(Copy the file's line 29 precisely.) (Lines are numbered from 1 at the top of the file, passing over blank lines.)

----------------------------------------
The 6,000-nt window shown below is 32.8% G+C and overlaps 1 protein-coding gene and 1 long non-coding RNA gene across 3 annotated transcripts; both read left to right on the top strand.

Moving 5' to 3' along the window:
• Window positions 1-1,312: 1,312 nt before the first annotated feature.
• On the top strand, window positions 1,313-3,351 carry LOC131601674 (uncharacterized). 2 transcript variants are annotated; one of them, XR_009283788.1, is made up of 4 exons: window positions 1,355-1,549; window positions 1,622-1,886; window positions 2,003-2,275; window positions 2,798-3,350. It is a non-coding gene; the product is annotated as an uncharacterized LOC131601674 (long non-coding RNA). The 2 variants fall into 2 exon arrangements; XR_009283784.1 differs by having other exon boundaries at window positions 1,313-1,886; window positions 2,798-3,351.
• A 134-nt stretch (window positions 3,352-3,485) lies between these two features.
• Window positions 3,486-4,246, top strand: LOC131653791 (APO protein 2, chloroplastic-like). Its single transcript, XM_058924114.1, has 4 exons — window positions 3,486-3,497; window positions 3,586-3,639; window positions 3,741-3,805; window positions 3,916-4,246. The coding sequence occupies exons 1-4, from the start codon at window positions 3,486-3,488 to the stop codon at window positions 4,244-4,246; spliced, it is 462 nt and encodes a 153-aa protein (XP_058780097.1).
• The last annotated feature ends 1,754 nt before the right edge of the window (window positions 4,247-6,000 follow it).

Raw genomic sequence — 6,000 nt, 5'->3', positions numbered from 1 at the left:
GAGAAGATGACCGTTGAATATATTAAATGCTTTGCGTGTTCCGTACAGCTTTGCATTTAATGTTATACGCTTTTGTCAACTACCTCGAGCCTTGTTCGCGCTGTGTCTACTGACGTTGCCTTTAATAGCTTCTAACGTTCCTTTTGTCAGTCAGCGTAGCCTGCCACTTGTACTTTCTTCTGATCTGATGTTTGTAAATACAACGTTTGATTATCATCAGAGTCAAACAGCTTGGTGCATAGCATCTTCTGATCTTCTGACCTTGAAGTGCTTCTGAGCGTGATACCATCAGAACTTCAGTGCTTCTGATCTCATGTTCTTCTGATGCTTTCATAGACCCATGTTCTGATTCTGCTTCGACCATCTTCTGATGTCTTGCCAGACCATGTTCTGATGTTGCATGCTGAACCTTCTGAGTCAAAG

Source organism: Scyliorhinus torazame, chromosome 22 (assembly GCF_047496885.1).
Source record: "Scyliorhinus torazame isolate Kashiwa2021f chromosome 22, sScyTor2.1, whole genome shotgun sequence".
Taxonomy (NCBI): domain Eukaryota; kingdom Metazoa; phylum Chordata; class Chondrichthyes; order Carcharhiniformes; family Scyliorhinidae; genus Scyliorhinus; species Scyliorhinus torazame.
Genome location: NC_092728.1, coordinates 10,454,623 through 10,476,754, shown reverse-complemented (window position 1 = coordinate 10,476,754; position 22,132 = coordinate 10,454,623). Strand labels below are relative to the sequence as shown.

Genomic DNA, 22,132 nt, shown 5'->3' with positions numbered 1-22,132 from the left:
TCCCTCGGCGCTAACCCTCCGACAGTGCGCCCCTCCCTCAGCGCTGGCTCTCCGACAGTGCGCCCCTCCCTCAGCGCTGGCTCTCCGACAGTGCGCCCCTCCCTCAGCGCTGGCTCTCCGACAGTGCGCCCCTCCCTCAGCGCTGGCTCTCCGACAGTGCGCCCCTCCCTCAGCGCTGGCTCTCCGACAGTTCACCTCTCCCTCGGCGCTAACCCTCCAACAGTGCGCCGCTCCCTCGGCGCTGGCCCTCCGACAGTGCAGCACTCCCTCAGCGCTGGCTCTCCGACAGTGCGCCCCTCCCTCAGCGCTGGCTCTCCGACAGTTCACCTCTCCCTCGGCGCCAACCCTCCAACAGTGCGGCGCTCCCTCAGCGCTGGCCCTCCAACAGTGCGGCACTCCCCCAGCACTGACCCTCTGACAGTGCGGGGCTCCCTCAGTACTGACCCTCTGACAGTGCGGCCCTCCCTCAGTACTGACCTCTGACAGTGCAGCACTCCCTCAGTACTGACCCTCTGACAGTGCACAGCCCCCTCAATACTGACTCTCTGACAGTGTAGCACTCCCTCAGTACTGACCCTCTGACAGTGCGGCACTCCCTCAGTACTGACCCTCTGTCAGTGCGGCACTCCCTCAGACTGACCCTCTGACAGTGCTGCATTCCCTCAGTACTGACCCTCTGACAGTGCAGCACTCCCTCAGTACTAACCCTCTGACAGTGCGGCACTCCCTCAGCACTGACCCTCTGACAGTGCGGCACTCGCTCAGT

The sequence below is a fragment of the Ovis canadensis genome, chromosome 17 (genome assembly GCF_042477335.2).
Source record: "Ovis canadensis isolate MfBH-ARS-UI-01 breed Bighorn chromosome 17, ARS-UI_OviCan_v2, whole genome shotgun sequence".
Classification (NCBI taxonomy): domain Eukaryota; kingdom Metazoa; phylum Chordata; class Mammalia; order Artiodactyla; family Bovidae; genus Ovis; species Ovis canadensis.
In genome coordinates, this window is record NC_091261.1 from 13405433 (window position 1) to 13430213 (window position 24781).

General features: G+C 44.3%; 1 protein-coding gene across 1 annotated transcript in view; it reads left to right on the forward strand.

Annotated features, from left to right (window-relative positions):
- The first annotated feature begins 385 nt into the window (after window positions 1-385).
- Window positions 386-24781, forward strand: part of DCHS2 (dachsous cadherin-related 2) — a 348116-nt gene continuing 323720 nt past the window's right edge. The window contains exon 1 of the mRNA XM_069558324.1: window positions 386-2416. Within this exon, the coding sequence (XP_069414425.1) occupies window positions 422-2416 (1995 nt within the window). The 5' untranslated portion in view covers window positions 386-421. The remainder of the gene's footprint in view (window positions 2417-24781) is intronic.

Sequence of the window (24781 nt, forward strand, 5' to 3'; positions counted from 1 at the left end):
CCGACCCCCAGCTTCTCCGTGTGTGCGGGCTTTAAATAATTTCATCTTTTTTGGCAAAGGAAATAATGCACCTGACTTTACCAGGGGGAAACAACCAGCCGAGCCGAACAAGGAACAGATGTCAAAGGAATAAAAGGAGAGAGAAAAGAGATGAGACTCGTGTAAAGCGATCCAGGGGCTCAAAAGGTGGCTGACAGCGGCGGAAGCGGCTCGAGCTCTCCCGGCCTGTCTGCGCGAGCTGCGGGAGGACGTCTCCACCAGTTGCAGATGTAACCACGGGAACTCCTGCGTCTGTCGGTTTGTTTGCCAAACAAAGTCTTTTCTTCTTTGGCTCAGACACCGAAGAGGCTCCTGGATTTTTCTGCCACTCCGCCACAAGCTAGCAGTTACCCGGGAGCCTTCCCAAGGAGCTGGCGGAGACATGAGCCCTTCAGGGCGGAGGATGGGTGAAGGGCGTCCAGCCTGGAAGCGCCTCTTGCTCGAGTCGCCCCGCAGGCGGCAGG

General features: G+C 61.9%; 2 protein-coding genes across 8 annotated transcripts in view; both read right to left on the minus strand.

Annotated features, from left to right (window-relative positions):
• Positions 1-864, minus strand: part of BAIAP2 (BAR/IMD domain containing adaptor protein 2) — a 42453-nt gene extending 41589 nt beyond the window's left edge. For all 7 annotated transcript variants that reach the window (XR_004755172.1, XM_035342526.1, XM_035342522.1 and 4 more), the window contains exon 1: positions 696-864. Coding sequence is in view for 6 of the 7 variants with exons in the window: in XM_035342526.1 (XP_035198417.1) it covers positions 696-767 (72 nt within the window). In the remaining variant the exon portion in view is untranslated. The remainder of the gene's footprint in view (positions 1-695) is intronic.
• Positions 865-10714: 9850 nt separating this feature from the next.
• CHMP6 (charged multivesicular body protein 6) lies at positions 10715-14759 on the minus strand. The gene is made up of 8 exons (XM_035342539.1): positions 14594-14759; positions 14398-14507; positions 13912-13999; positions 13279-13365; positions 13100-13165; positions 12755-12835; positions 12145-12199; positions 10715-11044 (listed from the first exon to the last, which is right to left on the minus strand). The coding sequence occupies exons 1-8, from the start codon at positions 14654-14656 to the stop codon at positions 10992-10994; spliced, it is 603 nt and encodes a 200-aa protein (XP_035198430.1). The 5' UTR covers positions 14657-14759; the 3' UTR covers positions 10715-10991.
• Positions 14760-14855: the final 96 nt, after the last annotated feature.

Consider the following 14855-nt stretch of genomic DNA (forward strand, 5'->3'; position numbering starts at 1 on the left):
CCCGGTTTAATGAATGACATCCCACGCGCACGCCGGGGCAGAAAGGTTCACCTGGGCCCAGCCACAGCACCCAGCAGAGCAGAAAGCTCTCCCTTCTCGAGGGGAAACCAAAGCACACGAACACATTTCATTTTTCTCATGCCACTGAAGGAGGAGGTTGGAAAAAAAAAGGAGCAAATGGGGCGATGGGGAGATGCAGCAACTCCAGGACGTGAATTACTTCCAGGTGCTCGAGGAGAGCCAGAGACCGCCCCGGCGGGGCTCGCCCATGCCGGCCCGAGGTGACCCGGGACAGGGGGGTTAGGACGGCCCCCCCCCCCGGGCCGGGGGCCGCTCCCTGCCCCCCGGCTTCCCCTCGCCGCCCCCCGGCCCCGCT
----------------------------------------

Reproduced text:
• Positions 865-10714: 9850 nt separating this feature from the next.